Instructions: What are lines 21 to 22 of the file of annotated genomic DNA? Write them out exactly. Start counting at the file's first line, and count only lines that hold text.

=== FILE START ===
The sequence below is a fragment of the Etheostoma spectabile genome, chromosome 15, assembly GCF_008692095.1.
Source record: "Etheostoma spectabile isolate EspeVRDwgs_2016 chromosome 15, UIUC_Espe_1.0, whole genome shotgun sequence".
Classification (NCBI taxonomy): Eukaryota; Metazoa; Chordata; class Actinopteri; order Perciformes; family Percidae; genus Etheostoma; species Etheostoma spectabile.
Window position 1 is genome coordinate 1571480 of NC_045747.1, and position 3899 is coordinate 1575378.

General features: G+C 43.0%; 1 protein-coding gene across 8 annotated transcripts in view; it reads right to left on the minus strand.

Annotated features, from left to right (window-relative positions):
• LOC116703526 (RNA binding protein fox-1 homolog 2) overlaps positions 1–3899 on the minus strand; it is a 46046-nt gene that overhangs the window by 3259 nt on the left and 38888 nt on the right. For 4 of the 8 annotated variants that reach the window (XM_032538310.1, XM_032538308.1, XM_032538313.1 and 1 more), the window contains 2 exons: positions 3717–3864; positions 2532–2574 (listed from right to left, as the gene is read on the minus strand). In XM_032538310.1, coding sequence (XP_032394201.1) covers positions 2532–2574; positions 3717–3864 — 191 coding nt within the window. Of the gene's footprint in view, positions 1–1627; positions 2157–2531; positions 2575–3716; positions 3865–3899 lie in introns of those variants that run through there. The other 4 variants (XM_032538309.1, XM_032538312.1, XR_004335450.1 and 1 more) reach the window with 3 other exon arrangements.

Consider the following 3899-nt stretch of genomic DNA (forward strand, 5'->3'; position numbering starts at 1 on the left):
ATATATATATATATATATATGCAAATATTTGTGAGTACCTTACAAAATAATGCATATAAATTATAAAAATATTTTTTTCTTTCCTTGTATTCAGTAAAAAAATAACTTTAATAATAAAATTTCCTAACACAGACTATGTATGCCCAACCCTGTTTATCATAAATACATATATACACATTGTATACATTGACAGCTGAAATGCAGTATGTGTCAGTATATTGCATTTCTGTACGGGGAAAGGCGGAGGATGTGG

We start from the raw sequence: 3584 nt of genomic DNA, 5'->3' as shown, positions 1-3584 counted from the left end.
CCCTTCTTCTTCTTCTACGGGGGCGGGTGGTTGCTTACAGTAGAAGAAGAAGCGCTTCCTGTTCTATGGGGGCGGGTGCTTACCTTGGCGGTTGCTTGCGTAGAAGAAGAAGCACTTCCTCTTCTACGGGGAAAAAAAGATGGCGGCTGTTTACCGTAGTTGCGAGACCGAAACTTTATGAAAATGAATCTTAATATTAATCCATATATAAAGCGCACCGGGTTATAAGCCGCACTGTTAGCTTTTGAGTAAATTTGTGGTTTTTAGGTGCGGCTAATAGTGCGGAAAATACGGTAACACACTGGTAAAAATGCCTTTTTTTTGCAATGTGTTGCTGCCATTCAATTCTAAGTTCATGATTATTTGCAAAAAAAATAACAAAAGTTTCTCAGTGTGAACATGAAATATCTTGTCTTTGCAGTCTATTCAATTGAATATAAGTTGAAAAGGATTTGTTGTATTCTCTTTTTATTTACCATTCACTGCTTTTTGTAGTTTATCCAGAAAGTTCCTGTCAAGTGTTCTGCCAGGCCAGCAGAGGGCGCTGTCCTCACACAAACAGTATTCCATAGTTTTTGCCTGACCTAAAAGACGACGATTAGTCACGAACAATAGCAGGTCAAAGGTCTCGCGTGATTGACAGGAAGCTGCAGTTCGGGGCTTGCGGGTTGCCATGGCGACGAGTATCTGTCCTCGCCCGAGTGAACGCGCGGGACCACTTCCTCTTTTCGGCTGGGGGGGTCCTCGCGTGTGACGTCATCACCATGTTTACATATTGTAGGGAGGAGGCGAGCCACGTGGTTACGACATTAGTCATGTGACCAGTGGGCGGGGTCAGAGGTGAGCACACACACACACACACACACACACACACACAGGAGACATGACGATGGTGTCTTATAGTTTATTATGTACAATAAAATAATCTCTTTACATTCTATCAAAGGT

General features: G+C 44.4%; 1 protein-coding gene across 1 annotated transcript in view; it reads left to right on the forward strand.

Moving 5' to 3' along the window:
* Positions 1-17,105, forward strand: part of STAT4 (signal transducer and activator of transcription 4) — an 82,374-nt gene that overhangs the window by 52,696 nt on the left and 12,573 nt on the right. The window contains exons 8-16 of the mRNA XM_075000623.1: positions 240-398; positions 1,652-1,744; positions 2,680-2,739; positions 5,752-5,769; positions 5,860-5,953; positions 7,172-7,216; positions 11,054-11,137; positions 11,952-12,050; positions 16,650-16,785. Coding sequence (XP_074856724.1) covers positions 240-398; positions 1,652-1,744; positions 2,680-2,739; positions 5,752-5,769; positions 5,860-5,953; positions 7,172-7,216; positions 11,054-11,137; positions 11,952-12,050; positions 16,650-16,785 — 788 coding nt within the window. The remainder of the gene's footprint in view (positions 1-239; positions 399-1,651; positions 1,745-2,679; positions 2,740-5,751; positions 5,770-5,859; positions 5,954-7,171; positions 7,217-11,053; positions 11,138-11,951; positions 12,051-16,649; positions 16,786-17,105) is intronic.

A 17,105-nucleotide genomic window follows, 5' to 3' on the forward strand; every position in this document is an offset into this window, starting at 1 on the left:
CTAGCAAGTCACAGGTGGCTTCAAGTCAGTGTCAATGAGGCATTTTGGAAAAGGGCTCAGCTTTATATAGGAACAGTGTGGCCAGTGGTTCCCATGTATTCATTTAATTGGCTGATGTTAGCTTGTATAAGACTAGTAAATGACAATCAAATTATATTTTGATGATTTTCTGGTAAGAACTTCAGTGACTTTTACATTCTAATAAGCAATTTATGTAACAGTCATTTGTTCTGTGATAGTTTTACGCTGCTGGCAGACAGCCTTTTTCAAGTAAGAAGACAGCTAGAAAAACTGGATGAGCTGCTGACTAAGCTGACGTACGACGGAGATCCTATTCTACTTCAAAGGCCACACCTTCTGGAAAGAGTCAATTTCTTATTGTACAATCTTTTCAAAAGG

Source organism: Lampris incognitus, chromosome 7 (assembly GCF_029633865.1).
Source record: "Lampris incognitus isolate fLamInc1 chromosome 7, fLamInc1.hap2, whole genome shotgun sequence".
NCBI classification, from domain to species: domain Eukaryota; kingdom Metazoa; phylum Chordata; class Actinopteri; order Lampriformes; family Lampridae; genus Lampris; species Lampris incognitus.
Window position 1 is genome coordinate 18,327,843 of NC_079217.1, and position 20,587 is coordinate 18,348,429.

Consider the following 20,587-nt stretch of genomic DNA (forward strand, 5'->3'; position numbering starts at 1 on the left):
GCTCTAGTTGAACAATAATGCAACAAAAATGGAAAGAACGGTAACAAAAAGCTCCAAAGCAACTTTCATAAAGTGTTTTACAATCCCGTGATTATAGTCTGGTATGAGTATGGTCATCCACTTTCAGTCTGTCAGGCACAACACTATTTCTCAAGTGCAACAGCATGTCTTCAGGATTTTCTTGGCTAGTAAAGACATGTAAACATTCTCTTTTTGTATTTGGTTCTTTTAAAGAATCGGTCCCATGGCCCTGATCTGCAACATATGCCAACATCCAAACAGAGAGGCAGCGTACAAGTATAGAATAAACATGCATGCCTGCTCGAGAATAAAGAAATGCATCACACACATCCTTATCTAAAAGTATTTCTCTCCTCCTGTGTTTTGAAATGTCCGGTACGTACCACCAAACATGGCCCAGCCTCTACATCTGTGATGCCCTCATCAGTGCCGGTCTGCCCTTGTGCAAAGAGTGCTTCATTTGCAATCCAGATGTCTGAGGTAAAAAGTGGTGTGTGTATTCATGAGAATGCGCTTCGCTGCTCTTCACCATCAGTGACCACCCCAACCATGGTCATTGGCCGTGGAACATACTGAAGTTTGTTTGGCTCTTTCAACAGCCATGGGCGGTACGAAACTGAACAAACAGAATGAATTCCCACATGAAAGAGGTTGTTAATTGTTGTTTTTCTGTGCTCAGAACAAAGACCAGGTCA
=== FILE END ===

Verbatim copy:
Consider the following 20,587-nt stretch of genomic DNA (forward strand, 5'->3'; position numbering starts at 1 on the left):
GCTCTAGTTGAACAATAATGCAACAAAAATGGAAAGAACGGTAACAAAAAGCTCCAAAGCAACTTTCATAAAGTGTTTTACAATCCCGTGATTATAGTCTGGTATGAGTATGGTCATCCACTTTCAGTCTGTCAGGCACAACACTATTTCTCAAGTGCAACAGCATGTCTTCAGGATTTTCTTGGCTAGTAAAGACATGTAAACATTCTCTTTTTGTATTTGGTTCTTTTAAAGAATCGGTCCCATGGCCCTGATCTGCAACATATGCCAACATCCAAACAGAGAGGCAGCGTACAAGTATAGAATAAACATGCATGCCTGCTCGAGAATAAAGAAATGCATCACACACATCCTTATCTAAAAGTATTTCTCTCCTCCTGTGTTTTGAAATGTCCGGTACGTACCACCAAACATGGCCCAGCCTCTACATCTGTGATGCCCTCATCAGTGCCGGTCTGCCCTTGTGCAAAGAGTGCTTCATTTGCAATCCAGATGTCTGAGGTAAAAAGTGGTGTGTGTATTCATGAGAATGCGCTTCGCTGCTCTTCACCATCAGTGACCACCCCAACCATGGTCATTGGCCGTGGAACATACTGAAGTTTGTTTGGCTCTTTCAACAGCCATGGGCGGTACGAAACTGAACAAACAGAATGAATTCCCACATGAAAGAGGTTGTTAATTGTTGTTTTTCTGTGCTCAGAACAAAGACCAGGTCA